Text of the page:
When your job is to be thrown off a bucking horse or fired-up bull, having a doctor nearby is probably a good idea.
That's why Dr. Jason Stoneback
is there at the National Western Stock Show before, during, and after every rodeo.
"We take care of a lot of chronic issues, chronic shoulder problems, knee problems, sprains, and strains," Stoneback said. He is a orthopedic traumatologist at the University of Colorado Hospital. "So, I deal with bones that healed funny or didn't heal at all," Stoneback said.
The University of Colorado Hospital also donated the use of an x-ray machine to use on site at the rodeo to evaluate injuries immediately after they happen.
"As cowboys are injured, where if its serious injury we were the first out there on to the arena grounds to assess them," Stoneback said.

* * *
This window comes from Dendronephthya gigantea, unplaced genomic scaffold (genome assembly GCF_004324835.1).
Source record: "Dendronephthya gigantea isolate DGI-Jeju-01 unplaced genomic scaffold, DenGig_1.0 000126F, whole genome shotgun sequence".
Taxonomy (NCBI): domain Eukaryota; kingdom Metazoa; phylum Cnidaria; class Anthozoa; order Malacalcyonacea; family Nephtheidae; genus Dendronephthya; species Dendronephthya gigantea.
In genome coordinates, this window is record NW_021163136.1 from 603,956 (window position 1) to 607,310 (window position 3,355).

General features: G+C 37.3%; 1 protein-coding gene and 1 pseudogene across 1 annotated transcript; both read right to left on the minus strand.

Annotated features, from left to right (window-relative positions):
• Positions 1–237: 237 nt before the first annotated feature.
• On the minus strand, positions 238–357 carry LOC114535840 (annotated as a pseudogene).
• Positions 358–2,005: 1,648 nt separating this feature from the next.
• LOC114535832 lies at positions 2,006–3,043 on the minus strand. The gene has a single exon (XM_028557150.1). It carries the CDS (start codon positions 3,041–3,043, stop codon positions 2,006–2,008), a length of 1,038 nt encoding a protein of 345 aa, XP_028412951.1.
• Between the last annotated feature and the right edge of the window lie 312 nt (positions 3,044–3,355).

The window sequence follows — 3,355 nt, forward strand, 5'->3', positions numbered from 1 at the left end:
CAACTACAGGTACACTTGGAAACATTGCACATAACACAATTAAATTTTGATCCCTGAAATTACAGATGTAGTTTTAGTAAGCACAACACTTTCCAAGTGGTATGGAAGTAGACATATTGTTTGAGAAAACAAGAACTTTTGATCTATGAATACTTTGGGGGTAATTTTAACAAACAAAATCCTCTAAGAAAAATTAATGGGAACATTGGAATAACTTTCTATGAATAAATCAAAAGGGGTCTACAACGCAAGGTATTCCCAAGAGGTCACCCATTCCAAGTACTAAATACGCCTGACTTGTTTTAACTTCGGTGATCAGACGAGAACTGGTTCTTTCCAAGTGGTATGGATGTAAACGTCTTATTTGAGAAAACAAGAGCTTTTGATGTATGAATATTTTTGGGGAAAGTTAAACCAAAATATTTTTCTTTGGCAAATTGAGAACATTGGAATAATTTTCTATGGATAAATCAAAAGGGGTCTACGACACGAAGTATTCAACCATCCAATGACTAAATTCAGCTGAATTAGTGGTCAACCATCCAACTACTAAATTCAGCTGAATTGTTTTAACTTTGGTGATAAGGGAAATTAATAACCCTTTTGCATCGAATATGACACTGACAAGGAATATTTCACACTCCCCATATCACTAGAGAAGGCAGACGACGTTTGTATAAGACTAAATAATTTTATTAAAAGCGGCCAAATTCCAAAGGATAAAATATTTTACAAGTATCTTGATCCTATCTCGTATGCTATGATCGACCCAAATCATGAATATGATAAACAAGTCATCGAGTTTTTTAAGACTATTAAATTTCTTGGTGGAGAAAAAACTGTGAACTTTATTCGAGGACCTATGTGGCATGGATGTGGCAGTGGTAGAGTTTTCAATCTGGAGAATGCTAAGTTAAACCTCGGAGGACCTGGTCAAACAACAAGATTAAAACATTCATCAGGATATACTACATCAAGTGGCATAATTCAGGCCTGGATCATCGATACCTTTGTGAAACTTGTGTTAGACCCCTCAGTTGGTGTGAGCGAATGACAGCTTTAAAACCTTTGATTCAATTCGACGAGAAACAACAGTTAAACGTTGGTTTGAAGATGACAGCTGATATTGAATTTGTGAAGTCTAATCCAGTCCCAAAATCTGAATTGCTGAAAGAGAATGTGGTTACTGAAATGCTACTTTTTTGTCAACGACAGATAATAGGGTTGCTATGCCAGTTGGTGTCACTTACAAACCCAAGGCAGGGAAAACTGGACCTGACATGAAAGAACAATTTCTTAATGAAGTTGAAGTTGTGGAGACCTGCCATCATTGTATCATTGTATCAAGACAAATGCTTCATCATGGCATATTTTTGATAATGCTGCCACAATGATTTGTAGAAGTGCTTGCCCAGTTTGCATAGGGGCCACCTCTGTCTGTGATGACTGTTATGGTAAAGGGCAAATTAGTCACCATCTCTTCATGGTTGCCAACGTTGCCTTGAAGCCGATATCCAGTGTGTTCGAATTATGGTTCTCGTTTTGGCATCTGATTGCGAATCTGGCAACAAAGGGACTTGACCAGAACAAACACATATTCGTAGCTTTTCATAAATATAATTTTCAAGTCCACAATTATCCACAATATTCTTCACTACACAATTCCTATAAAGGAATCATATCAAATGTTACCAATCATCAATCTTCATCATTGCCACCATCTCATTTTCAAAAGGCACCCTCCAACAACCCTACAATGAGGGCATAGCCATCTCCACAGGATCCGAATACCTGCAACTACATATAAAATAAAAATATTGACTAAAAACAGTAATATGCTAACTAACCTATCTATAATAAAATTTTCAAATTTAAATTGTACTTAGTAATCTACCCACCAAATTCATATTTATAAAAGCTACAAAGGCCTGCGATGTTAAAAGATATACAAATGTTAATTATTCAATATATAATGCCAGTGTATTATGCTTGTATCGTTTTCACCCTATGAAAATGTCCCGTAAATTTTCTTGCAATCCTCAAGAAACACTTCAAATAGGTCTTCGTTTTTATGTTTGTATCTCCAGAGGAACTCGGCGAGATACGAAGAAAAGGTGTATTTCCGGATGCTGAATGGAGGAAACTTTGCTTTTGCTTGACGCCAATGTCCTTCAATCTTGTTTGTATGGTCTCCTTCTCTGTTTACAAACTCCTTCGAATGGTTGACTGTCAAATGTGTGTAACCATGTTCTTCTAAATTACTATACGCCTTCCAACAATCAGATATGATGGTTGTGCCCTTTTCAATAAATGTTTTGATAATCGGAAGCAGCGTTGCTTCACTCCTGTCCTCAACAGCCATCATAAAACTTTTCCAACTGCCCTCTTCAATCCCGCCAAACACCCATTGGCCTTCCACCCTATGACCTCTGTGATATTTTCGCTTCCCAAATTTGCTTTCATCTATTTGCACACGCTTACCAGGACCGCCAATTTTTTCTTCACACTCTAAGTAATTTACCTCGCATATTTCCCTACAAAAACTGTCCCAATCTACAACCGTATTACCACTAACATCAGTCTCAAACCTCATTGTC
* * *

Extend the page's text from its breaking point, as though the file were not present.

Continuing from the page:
Stoneback says having a doctor on site can be valuable and it is something that a lot of rodeos do not have. Plus, he admits cowboys aren't necessarily the type of people who like to go to the doctor. "They're going down the road. This is their living. This is their livelihood," Stoneback said. Working with the Justin Sports Medicine Team, Stoneback volunteers at other rodeos around Colorado, as well.
"Yeah, there are a lot of injuries that occur especially in the rough stock events - saddle back, bare back, and bull riding," Stoneback said.
He does all this because he truly understands the rodeo life. "When I was younger, I used to ride saddle bronc and bulls," Stoneback said.
He knows the injuries wears and tears and the injuries first-hand. But, most of all, he just wants to give back to the cowboy community that he grew up with.
"That's part of why I do this because you get to see them again and you get to talk and catch up and see how things are going," Stoneback said. "To be able to give back to the guys that are still riding and competing."